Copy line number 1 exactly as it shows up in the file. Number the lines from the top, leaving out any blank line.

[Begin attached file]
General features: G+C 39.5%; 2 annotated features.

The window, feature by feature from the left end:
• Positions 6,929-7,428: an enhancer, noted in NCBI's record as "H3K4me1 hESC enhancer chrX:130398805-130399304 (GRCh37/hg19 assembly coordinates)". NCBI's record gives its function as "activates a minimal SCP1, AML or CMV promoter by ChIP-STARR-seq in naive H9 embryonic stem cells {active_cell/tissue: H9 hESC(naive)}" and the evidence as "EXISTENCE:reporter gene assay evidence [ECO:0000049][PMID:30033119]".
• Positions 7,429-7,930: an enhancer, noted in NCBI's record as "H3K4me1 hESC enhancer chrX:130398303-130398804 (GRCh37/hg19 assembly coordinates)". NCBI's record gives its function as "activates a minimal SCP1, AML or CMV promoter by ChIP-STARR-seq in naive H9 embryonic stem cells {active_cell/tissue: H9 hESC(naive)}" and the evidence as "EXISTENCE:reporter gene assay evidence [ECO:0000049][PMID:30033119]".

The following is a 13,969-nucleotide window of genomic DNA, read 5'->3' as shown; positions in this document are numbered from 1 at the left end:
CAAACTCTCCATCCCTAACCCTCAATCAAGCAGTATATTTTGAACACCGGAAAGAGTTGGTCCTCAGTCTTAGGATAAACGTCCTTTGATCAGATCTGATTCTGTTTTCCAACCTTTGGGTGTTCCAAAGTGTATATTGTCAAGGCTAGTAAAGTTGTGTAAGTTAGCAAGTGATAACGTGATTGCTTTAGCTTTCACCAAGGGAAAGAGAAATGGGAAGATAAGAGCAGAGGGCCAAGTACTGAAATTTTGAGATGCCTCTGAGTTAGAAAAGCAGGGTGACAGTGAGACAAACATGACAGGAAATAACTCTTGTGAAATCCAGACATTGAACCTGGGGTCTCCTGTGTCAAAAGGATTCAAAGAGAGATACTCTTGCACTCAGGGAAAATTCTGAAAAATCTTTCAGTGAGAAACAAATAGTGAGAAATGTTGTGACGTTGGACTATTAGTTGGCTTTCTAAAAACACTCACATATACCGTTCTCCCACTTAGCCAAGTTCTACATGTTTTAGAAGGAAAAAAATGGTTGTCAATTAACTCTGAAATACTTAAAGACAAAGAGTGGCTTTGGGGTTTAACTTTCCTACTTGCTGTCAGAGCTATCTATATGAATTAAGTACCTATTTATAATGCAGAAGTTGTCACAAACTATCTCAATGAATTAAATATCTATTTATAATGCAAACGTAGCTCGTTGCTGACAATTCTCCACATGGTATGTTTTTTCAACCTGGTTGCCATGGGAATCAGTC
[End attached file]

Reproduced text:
General features: G+C 39.5%; 2 annotated features.